This week’s plant for #WildEdibleWednesday is Prunella vulgaris, or Heal All. As the name implies, Heal All is useful for treating a wide range of ailments and disabilities. Known as Self Heal in its native Europe, it quickly became popular with Native American tribes throughout the Eastern Woodlands almost immediately after its introduction. It is hardy, tenacious, and common. It spreads quickly, and is called a lawn weed by some people who don’t know any better.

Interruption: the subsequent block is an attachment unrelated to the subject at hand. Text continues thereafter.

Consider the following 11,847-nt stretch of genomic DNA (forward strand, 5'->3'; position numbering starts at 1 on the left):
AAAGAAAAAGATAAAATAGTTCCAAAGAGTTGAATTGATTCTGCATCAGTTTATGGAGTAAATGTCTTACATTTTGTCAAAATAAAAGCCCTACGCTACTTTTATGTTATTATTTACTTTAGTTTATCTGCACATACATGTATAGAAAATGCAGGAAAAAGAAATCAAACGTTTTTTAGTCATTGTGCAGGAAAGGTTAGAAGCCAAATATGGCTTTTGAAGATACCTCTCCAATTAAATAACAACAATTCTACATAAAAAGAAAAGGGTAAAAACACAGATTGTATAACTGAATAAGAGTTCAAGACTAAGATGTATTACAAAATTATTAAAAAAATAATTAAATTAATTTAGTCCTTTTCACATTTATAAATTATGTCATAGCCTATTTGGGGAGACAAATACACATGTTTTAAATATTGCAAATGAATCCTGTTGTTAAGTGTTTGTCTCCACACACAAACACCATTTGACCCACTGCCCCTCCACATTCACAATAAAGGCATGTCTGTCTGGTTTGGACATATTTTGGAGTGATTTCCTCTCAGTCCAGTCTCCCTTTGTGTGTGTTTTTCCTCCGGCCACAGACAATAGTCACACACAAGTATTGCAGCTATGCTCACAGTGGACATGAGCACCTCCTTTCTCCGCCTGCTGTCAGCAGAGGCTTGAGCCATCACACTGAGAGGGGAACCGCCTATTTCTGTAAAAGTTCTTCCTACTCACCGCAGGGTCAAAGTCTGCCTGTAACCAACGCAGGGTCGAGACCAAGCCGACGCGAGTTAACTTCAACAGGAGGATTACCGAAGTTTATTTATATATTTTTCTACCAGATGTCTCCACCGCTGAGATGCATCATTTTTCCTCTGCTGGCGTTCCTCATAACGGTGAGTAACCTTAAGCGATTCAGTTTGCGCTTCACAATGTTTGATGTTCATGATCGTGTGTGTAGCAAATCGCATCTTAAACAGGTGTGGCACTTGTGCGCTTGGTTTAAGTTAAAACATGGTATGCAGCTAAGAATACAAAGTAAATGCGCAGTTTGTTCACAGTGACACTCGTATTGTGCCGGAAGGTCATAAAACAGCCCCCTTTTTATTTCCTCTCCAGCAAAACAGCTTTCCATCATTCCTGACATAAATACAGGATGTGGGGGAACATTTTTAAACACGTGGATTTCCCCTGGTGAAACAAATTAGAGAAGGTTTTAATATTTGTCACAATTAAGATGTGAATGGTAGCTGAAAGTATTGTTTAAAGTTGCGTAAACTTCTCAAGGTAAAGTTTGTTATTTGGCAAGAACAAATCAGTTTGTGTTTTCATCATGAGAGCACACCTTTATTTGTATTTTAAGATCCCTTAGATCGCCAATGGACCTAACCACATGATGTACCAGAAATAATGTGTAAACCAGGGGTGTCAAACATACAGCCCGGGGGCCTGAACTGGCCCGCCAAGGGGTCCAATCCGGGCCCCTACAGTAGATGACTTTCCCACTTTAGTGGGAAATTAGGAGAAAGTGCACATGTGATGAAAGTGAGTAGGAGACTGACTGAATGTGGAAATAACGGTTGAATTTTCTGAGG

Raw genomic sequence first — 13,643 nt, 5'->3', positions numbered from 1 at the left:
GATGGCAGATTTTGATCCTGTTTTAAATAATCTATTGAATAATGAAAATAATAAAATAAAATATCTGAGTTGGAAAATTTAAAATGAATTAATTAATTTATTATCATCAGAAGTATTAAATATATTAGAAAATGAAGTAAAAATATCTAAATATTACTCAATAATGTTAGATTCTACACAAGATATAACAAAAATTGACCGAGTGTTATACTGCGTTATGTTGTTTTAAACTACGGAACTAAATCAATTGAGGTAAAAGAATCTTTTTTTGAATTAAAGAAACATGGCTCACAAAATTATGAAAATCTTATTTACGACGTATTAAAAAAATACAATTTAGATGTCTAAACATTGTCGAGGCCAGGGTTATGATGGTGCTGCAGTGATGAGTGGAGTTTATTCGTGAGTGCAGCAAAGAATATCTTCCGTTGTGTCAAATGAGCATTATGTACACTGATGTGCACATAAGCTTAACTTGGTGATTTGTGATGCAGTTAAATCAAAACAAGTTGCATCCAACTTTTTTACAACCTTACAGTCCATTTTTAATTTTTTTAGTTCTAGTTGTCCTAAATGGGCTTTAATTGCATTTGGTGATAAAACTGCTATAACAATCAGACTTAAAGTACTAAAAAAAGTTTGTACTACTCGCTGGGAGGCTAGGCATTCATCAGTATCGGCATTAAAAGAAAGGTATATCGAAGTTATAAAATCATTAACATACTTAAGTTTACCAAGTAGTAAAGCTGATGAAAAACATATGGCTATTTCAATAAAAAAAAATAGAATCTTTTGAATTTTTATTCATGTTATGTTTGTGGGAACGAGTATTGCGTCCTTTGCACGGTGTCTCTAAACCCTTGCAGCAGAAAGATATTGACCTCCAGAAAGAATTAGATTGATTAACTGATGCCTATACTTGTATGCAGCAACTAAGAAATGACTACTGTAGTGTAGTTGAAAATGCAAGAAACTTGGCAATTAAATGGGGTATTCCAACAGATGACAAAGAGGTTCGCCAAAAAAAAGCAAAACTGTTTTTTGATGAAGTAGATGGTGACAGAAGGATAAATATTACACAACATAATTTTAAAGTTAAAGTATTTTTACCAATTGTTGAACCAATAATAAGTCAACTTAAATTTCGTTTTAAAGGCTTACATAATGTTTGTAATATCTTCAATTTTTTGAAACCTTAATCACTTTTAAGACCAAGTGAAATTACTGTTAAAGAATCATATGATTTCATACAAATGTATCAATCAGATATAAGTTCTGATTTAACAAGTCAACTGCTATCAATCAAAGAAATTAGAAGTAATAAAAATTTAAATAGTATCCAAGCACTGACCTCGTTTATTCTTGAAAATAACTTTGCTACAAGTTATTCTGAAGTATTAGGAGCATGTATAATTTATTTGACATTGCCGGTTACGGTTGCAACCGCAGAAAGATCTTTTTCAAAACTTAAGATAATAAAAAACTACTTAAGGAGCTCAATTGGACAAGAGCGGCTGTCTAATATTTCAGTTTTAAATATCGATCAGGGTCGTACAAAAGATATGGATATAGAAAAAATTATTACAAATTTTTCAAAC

Like Mountain Mint last week, Heal All is a member of the mint family. It is a semi-upright herbaceous perennial forb. It grows 1’-2’ high before falling over and growing roots out of its stem. In this way, one plant can quickly form dense mats that cover large areas. Heal All has reddish-colored stems with the square shape characteristic of mints. Its leaves are 1”-2” long and lance-shaped, and appear in opposite pairs up and down the plant’s stem. Heal All’s most distinguishing characteristic is its flowers, which are in bloom from July to September. The flower heads are compound and the flowers themselves are tubular in shape, with their upper lip forming a hood, and their lower lip forming three lobes. They vary from white to pink to purple in color. It has no deadly or toxic mimics. As far as anyone can tell, Heal All is native to Central and Eastern Europe, but it has long since spread to almost every temperate area of the world, so it’s difficult to pin down its exact origin point. It prefers full sun or part shade, and if it’s a damp area, so much the better. It’s found most often in bottomland pastures, lawns in low-lying areas, creek banks, and roadsides.